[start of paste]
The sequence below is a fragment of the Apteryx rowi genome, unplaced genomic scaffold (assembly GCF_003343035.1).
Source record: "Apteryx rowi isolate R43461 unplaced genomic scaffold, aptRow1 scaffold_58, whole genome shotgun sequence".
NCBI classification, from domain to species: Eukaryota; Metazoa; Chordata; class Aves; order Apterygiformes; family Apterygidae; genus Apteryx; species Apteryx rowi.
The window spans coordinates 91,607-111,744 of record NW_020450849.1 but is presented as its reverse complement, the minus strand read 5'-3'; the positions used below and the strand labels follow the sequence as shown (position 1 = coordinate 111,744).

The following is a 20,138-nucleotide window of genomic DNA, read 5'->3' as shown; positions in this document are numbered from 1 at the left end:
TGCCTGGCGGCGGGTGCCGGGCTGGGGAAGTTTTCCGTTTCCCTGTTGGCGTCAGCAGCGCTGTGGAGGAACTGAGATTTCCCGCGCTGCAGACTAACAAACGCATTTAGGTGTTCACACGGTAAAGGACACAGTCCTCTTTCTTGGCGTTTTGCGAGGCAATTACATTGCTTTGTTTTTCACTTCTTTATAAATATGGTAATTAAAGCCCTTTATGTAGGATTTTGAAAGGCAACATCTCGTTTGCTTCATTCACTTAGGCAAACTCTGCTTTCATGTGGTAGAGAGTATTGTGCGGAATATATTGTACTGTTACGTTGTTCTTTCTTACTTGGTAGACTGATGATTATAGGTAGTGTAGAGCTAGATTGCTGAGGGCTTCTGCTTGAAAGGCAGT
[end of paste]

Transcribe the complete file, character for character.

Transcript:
The sequence below is a fragment of the Apteryx rowi genome, unplaced genomic scaffold (assembly GCF_003343035.1).
Source record: "Apteryx rowi isolate R43461 unplaced genomic scaffold, aptRow1 scaffold_58, whole genome shotgun sequence".
NCBI classification, from domain to species: Eukaryota; Metazoa; Chordata; class Aves; order Apterygiformes; family Apterygidae; genus Apteryx; species Apteryx rowi.
The window spans coordinates 91,607-111,744 of record NW_020450849.1 but is presented as its reverse complement, the minus strand read 5'-3'; the positions used below and the strand labels follow the sequence as shown (position 1 = coordinate 111,744).

The following is a 20,138-nucleotide window of genomic DNA, read 5'->3' as shown; positions in this document are numbered from 1 at the left end:
TGCCTGGCGGCGGGTGCCGGGCTGGGGAAGTTTTCCGTTTCCCTGTTGGCGTCAGCAGCGCTGTGGAGGAACTGAGATTTCCCGCGCTGCAGACTAACAAACGCATTTAGGTGTTCACACGGTAAAGGACACAGTCCTCTTTCTTGGCGTTTTGCGAGGCAATTACATTGCTTTGTTTTTCACTTCTTTATAAATATGGTAATTAAAGCCCTTTATGTAGGATTTTGAAAGGCAACATCTCGTTTGCTTCATTCACTTAGGCAAACTCTGCTTTCATGTGGTAGAGAGTATTGTGCGGAATATATTGTACTGTTACGTTGTTCTTTCTTACTTGGTAGACTGATGATTATAGGTAGTGTAGAGCTAGATTGCTGAGGGCTTCTGCTTGAAAGGCAGT